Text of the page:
By Megan Sessums, Pharmacist Resident, BHMC-Little Rock The weather has turned cooler and the leaves have fallen, time to cue the waterworks… I mean runny noses. This time of year many people may be wondering, do I have allergies, a cold, or the flu?
Since each share common symptoms and many over-the-counter medications are marketed for both cold and flu, it’s easy to become confused. It is important to distinguish between these conditions to help determine whether antibiotics may be needed.
Often just over-the-counter medications can be used to treat symptoms, and in order to prevent highly resistant strains of bacteria, you want to avoid taking antibiotics when not absolutely necessary.
When Are Antibiotics Needed?
Antibiotics are not effective against viruses and should only be used when there is clear evidence of a bacterial infection.
If antibiotics are used too often for things they can’t treat such as the common cold or flu, they become less effective against the bacteria they are intended to treat.
Not taking antibiotics exactly as prescribed can also lead to antibiotic resistance. For example, if you take an antibiotic for only a few days instead of the full course, the antibiotic may not completely wipe out all of the bacteria. The surviving bacteria become even more resistant and can be spread to other people.
So now that you know when antibiotics are needed, let’s discuss the differences between the common cold, the flu, and seasonal allergies.
The Common Cold
The common cold is a contagious infection of your upper respiratory tract, which includes the nose and throat. It is caused by a number of different types of viruses. Symptoms may include cough, sore throat, nasal congestion, and runny nose.
Generally with the common cold, you won’t have a high fever and will likely recover in about a week or two. Although more than 200 different types of viruses can cause a common cold, the rhinovirus is the most common culprit (30 to 35 percent of all adult colds), and it is highly contagious.
Unfortunately there is no cure for the common cold. While antibiotics are ineffective against viruses, there are many over-the-counter medications to help minimize cold symptoms.
Pain relievers such as acetaminophen (Tylenol) and ibuprofen (Motrin) can be used to reduce symptoms such as fever, sore throat, and headache. Pseudoephedrine (Sudafed), phenylephrine (Sudafed PE), and oxymetazoline nasal spray are decongestants used to alleviate sinus pressure. Individuals shouldn’t use decongestants for more than a few days due to the risk of chronic rebound congestion.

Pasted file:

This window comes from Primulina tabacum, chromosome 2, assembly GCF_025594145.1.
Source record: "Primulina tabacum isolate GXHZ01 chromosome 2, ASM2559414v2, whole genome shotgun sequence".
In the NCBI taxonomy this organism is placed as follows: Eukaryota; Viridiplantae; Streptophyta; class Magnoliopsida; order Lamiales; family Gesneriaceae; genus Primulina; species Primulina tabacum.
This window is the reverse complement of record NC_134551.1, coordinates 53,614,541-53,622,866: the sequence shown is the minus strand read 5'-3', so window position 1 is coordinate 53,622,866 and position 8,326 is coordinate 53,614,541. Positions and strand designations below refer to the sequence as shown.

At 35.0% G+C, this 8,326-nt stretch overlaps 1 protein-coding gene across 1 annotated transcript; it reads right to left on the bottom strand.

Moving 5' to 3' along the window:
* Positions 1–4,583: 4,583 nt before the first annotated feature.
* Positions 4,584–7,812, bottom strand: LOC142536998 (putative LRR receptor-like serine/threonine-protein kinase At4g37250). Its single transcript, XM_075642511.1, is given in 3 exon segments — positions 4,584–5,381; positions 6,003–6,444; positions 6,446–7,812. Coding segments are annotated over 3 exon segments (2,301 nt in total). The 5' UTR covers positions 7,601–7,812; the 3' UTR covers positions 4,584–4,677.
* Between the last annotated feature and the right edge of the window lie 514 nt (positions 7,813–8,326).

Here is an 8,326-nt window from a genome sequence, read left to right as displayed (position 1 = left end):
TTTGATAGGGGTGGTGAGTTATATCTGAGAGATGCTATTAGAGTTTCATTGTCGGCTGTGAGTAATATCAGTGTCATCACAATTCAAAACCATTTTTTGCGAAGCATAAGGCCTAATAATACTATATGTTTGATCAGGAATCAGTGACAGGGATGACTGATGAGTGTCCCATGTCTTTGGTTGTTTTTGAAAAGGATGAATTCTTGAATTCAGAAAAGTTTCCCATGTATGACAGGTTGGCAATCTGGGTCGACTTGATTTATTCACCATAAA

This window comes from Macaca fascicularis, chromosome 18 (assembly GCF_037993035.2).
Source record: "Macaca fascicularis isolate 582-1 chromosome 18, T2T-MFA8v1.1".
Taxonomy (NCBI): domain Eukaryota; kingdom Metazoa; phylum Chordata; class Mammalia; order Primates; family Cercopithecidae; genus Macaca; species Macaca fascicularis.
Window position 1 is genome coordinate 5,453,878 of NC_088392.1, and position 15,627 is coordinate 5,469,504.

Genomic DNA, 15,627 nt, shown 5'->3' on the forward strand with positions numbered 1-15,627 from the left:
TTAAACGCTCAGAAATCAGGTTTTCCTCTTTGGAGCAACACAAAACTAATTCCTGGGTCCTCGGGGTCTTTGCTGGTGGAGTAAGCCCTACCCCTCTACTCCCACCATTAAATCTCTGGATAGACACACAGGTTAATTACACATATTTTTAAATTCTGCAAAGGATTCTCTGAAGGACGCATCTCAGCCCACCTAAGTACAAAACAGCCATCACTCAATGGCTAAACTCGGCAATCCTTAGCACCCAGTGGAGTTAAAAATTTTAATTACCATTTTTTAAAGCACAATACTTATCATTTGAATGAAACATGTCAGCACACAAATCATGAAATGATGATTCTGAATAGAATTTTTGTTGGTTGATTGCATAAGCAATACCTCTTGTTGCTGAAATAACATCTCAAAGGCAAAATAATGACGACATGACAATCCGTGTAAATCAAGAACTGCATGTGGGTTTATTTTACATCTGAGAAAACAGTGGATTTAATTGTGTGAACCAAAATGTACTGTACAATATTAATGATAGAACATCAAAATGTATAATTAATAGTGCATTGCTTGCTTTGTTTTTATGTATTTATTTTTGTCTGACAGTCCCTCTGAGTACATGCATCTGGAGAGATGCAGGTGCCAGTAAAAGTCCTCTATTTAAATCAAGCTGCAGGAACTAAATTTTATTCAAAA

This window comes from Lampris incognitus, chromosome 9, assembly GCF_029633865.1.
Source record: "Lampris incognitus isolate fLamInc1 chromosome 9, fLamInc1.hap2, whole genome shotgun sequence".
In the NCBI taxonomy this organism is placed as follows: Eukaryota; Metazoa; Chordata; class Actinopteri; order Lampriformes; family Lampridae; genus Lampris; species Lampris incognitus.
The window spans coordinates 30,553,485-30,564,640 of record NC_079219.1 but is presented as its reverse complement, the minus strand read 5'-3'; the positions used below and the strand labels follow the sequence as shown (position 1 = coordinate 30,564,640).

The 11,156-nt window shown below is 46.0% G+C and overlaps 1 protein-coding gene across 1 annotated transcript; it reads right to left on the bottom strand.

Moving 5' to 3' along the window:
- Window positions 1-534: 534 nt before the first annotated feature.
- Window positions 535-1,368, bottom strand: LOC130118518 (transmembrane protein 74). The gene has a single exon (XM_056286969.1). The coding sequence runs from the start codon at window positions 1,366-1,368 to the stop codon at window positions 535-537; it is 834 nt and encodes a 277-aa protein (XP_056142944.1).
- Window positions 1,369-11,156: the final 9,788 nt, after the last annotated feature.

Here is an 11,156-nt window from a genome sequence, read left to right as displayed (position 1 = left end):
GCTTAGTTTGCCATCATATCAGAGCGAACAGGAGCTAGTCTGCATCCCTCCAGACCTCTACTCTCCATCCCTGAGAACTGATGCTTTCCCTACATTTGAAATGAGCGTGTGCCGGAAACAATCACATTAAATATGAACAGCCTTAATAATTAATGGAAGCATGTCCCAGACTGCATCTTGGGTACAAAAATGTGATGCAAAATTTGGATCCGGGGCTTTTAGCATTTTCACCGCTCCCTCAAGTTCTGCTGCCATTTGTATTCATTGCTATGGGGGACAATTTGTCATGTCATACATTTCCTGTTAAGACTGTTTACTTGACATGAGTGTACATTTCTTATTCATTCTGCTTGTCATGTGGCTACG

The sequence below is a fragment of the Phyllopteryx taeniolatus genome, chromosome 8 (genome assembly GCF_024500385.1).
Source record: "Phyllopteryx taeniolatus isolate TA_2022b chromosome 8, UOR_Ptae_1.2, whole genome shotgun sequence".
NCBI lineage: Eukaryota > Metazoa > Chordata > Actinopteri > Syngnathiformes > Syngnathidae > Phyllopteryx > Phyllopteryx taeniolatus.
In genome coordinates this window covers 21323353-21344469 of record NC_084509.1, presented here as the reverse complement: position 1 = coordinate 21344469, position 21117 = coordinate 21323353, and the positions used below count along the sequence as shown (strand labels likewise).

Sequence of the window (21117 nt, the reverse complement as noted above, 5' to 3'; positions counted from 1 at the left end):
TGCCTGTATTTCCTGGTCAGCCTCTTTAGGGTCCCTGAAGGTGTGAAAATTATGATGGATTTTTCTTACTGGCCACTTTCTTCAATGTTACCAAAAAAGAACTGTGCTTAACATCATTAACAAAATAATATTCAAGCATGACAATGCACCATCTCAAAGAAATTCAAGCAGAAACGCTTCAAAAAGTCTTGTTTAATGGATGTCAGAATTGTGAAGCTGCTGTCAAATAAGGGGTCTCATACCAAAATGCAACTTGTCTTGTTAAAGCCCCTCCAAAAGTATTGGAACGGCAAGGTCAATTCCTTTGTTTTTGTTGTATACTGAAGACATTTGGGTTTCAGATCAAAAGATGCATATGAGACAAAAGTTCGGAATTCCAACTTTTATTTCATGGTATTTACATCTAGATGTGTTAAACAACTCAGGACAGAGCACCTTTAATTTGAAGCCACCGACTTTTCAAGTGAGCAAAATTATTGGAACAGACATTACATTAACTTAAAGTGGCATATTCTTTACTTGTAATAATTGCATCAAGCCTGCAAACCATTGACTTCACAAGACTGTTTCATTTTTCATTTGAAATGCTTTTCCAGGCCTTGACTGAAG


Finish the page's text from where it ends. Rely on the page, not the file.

The expectorant guaifenesin (Mucinex) is used to help thin mucus and is indicated for a productive cough. A productive cough helps clear mucus from the airways and results in expelled mucus. On the other hand, a dry cough feels itchy and dry on your throat and does not expel mucus. Suppressants such as dextromethorphan (Delsym) are used to subdue a dry cough.
Pharmacists are great resources to help select the best over-the-counter products for your common cold.
So how is the common cold different from the flu? The flu is also caused by a virus, specifically the influenza virus. However, the flu can be a much more serious illness.
The flu begins abruptly with a fever ranging from 102 to 106 degrees, body aches, and lack of energy. It is uncommon for adults to have a fever with the common cold.
There is also no cure for the flu, but your physician may prescribe antiviral drugs such as oseltamivir (Tamiflu) or zanamivir (Relenza) to lessen symptoms and shorten the time you are sick. In order to be most effective, it is important to start taking these medications within 48 hours of symptoms onset.
Bacterial Respiratory Illnesses (strep, pneumonia)
There are many bacterial infections that can cause similar symptoms such as fever, chills, cough, and sinus complications. Bacterial respiratory tract infections are less common than viral infections and most commonly affect the upper respiratory system, including the sinuses and throat.
Pneumonia is the most common bacterial infection of the lower respiratory system. Once a bacterial infection is suspected or confirmed, your physician may prescribe antibiotics. Over-the-counter medications can also be used to decrease the effects of the symptoms.
This time of year a runny nose can also be associated with seasonal allergies. More than 36 million Americans suffer from seasonal allergy symptoms such as runny nose, sneezing, and itchy or watering eyes.
Over-the-counter antihistamines such as fexofenadine (Allegra), loratadine (Claritin), or cetirizine (Zyrtec) can be used to decrease seasonal allergy symptoms.
How to Prevent Getting Sick?
The best way to prevent the spread of germs is by washing your hands often with soap and water, scrubbing for at least 20 seconds (that is about the length of the song “Twinkle, Twinkle Little Star”). Always avoid touching your eyes, nose, and mouth with unwashed hands.
The easiest way to prevent the flu is by receiving the yearly influenza vaccine. The Centers for Disease Control and Prevention recommends an annual flu vaccine for everyone 6 months and older.
Unfortunately, no vaccine has been developed for the common cold.
Although differentiating between the common cold, flu, and seasonal allergies can be difficult, your physician or health-care professional will diagnose you based on the description of the symptoms and the findings during the physical exam. Laboratory tests can also be performed to confirm diagnosis.